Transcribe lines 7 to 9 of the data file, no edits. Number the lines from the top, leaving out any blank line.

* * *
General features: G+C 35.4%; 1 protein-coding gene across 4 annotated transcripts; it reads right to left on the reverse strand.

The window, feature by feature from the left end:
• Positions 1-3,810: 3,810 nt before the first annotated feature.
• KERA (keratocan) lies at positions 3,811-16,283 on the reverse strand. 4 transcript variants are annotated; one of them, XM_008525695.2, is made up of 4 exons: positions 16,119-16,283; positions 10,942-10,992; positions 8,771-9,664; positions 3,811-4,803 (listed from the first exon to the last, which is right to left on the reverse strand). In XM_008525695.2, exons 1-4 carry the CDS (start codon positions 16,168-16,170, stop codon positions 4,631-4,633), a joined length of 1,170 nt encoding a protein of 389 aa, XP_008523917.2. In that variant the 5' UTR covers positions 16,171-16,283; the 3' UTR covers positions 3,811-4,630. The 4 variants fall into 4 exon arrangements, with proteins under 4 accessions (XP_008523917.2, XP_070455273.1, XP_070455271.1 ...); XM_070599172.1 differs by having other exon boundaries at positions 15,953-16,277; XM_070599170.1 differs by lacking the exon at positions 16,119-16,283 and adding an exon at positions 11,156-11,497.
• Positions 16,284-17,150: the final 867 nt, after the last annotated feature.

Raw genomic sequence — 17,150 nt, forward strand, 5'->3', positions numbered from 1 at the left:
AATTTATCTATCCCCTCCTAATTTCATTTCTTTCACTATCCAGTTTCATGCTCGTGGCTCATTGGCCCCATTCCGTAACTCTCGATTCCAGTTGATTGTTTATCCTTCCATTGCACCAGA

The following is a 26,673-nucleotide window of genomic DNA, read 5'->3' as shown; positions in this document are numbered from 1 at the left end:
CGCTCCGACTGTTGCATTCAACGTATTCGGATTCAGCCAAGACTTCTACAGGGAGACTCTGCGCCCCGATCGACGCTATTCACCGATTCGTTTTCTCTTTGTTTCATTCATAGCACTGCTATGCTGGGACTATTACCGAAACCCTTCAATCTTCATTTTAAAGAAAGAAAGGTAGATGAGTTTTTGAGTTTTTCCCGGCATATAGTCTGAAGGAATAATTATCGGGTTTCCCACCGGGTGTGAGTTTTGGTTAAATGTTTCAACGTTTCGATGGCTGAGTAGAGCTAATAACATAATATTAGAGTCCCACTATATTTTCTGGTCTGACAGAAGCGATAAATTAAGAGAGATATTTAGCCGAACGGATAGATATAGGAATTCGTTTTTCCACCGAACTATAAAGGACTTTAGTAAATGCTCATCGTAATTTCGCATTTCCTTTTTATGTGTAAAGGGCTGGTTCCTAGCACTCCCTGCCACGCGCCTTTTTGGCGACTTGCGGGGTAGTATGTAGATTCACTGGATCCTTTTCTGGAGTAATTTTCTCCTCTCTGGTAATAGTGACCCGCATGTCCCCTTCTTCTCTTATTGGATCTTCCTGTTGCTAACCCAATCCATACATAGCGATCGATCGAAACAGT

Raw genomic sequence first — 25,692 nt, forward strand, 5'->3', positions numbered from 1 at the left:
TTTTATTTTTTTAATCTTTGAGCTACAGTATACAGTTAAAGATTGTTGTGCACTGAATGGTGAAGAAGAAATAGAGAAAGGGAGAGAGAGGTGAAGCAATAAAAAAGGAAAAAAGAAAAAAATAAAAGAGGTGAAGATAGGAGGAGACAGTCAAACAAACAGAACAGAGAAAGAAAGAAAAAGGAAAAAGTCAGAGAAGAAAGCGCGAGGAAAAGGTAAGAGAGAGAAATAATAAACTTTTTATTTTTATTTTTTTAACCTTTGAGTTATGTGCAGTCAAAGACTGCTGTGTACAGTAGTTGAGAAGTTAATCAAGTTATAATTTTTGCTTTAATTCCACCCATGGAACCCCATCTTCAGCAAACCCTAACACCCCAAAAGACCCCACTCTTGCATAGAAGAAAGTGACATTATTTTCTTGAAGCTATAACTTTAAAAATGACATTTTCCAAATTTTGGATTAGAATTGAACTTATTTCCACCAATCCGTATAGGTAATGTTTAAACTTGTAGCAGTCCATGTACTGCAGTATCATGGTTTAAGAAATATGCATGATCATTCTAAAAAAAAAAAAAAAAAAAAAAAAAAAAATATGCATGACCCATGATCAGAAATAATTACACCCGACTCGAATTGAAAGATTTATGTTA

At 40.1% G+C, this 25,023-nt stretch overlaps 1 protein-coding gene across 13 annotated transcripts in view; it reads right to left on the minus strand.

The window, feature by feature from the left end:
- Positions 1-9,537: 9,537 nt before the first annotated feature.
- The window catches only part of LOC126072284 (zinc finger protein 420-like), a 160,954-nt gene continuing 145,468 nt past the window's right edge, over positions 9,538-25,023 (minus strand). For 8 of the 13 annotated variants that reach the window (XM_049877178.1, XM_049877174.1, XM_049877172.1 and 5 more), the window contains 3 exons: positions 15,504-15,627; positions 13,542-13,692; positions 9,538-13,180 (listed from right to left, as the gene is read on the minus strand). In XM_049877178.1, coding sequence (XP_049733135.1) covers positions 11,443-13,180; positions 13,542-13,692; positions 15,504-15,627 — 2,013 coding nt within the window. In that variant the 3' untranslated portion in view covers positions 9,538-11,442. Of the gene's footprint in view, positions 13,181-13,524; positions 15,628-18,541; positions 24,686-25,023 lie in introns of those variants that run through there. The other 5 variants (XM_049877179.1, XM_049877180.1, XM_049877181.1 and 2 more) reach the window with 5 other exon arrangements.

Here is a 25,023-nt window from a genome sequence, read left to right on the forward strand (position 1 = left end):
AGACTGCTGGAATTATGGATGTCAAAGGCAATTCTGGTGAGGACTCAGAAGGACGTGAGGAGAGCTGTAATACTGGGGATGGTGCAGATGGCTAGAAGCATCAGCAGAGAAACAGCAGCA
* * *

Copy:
AATTTATCTATCCCCTCCTAATTTCATTTCTTTCACTATCCAGTTTCATGCTCGTGGCTCATTGGCCCCATTCCGTAACTCTCGATTCCAGTTGATTGTTTATCCTTCCATTGCACCAGA

The following is a 26,673-nucleotide window of genomic DNA, read 5'->3' as shown; positions in this document are numbered from 1 at the left end:
CGCTCCGACTGTTGCATTCAACGTATTCGGATTCAGCCAAGACTTCTACAGGGAGACTCTGCGCCCCGATCGACGCTATTCACCGATTCGTTTTCTCTTTGTTTCATTCATAGCACTGCTATGCTGGGACTATTACCGAAACCCTTCAATCTTCATTTTAAAGAAAGAAAGGTAGATGAGTTTTTGAGTTTTTCCCGGCATATAGTCTGAAGGAATAATTATCGGGTTTCCCACCGGGTGTGAGTTTTGGTTAAATGTTTCAACGTTTCGATGGCTGAGTAGAGCTAATAACATAATATTAGAGTCCCACTATATTTTCTGGTCTGACAGAAGCGATAAATTAAGAGAGATATTTAGCCGAACGGATAGATATAGGAATTCGTTTTTCCACCGAACTATAAAGGACTTTAGTAAATGCTCATCGTAATTTCGCATTTCCTTTTTATGTGTAAAGGGCTGGTTCCTAGCACTCCCTGCCACGCGCCTTTTTGGCGACTTGCGGGGTAGTATGTAGATTCACTGGATCCTTTTCTGGAGTAATTTTCTCCTCTCTGGTAATAGTGACCCGCATGTCCCCTTCTTCTCTTATTGGATCTTCCTGTTGCTAACCCAATCCATACATAGCGATCGATCGAAACAGT